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Discussion in 'Turkeys' started by kuntrygirl, Nov 19, 2013.
Perhaps with the late change you were able to save a few!! Good job.
Thanksgiving and Dinner.
I am reposting this as I"m sure peoplewill be aksing. THis was put together by Celie.
Not to change the subject, but we are often asked, how to tell the sex of turkey poults and young adults. These are the facts I believe to be true and if anyone would care to contribute to the list, please do. If I have something wrong, please correct me, since I do not want to spread incorrect information. This seams to be the number one question asked on the turkey threads !
All colored feathered turkey hens will have lighter edging on the breast features and toms will have darker edging.
Males will weigh more than females hatched at the same time and this will become more apparent as they grow older.
Toms will have thicker legs than hens.
Both can have beards, but toms will grow longer.
Toms have longer thicker snoods as they reach maturity.
Toms Chronicles will be bigger than hens and the heads and necks will be a darker red.
Toms will be bald, while hens will develop a thin line of feathers up the back of their heads.
If you can hold the bird on your lap, laying on it's back, at any age, if it holds it's feet up close to it's back, it is probably a hen, because it is a defensive position for a tom or a rooster, too,(for that , matter) to extend one or both legs. This, I find works from day old chicks or poults, with 94 degree accuracy.
Both will display when young, but by the age of sexual maturity, only toms gobble.
This year I have done my own research on how to tell the sex of very young poults and chicks before they are old enough for the above! I have used a couple hundred poults to test as I hatched out Holland White, Midget White and A few Bourbon Red Poults this year, with 94% accuracy!
10. If you can hold the bird on your lap, laying on it's back, at any age, if it holds it's feet up close to it's back, it is probably a hen. If it extends it's legs or even just one leg, you probably have a tom. This, I find works with day old chicks and poults and seams to be based of their natural defensive posture of male vs female responses in these birds. I thought someone else might benefit from my findings, too, so I thought I would share.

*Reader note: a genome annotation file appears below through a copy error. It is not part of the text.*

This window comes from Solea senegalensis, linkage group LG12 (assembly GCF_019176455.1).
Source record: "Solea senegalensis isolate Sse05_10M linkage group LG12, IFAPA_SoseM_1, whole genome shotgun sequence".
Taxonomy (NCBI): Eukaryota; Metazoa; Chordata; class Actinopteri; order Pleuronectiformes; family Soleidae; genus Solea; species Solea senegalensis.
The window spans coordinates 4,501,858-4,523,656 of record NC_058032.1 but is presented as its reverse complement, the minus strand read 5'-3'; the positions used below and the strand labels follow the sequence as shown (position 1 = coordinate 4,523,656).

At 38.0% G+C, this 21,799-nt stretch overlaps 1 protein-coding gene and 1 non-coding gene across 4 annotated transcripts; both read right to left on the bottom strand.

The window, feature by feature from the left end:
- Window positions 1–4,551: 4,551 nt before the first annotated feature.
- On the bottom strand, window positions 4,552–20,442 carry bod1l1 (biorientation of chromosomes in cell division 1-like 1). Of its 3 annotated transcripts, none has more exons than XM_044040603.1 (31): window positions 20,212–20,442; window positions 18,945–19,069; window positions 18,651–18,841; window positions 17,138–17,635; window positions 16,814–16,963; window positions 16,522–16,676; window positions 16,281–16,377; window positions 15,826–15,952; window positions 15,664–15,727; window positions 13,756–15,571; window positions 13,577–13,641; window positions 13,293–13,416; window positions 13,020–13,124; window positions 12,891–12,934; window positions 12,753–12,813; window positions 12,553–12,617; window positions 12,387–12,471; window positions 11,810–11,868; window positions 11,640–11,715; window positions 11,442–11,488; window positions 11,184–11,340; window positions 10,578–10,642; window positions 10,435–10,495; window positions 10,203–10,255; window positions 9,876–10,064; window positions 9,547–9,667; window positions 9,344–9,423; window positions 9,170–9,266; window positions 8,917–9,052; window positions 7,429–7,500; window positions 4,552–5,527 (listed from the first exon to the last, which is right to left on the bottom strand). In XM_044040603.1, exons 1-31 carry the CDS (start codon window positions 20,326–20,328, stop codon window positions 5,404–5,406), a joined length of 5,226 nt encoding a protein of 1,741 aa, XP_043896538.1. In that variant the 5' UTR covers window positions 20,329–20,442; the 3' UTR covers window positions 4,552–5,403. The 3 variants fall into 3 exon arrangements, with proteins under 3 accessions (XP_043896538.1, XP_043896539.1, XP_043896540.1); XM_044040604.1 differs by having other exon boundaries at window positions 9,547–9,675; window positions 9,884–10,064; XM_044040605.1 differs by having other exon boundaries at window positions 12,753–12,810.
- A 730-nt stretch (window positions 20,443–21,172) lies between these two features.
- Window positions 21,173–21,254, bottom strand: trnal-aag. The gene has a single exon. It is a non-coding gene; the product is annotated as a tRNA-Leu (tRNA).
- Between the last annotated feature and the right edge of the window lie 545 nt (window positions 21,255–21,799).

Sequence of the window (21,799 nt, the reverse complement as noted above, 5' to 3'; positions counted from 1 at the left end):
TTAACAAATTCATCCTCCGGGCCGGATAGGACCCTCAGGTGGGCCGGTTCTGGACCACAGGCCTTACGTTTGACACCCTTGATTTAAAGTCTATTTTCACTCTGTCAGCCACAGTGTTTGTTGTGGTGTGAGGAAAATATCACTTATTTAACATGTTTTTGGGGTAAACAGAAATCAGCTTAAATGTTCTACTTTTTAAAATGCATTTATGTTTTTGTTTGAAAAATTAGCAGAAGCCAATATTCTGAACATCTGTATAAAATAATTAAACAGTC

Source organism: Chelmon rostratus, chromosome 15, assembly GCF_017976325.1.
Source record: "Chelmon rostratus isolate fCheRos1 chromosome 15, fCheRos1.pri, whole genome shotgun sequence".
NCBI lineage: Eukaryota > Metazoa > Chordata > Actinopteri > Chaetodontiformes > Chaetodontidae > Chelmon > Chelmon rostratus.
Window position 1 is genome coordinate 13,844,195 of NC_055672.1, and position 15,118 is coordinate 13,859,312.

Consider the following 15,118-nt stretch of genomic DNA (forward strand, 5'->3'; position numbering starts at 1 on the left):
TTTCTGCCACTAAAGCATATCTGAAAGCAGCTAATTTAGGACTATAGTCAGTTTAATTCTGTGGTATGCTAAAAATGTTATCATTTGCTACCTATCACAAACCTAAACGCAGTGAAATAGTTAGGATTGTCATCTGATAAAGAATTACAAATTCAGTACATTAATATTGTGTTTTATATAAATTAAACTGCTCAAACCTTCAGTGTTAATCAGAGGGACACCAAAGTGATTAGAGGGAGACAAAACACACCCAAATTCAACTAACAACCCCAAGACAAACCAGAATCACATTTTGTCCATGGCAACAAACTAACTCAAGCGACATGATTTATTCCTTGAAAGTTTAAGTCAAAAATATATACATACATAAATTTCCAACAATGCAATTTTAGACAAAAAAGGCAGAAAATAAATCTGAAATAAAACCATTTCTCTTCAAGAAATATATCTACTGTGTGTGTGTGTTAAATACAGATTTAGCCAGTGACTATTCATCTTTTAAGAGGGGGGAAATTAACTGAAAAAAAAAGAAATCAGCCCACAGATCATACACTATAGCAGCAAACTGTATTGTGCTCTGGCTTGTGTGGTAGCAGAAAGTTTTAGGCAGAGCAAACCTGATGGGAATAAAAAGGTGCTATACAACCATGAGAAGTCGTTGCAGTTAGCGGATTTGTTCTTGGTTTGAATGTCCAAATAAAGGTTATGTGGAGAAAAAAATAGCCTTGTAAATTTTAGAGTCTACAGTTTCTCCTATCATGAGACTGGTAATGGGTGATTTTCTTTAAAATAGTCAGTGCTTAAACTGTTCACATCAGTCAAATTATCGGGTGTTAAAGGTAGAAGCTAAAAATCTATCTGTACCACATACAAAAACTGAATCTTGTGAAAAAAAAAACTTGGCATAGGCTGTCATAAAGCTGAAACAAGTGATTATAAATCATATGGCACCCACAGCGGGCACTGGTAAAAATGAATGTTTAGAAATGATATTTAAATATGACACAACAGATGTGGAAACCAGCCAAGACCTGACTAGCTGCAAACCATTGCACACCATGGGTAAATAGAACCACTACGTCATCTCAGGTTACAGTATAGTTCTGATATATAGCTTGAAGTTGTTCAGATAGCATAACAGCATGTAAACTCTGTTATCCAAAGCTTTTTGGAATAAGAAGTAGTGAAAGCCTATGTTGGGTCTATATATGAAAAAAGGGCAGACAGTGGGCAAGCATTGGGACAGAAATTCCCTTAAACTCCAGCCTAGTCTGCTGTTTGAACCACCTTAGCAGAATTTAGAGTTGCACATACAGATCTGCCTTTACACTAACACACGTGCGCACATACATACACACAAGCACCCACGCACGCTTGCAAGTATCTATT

Arielle, this is the experiment I spoke to you about last winter, before I had enough research done to support my suspicions. Hope it helps!
Since I have a mixed flock of all ages, I feed one feed. I am currently using Dumor's 20% Chick Starter/Grower. I supplement everyone with calcium because of this. Maybe it's the cheap-skate in me or just allergic to anything hard to do, I keep it simple and feed one type of feed. Yeah, I know turkeys should have slightly higher protein. So far I haven't had issues and last year I was only feeding 16% protein.
My current hatch in Incubator #1:
5 two day old abandoned kittens.. currently being hand raised
The only thing I would change is "4. that toms beards are longer" which is usually true but I would add thicker because I had a hen with a 10" beard but really skinny.
I now have 5 of the 6 turkey eggs hatched. A lot better than my first hatch of 3/6. Thanks to everyone for the helpful suggestions on incubator and hatcher adjustments for hatching turkeys.
In their brooder with a jersey giant tutor.
They have a single south facing window (2'x4') and they get the 7am-7pm light. Geez, I can't wait to get the run done for them. It's either to cold, to windy, raining, snowing or we have other things we must do. Like clean all the pens last weekend...
I started my BBB poults on FF right away. I fed chick starter because I didn't want soy or GMO and all the game bird had both. I supplemented to up the protein. Mine did great. They still eat FF broiler.
Thank you to all who responded. I started my chicks on FF right away, so I will do the same with the poults. Thanks!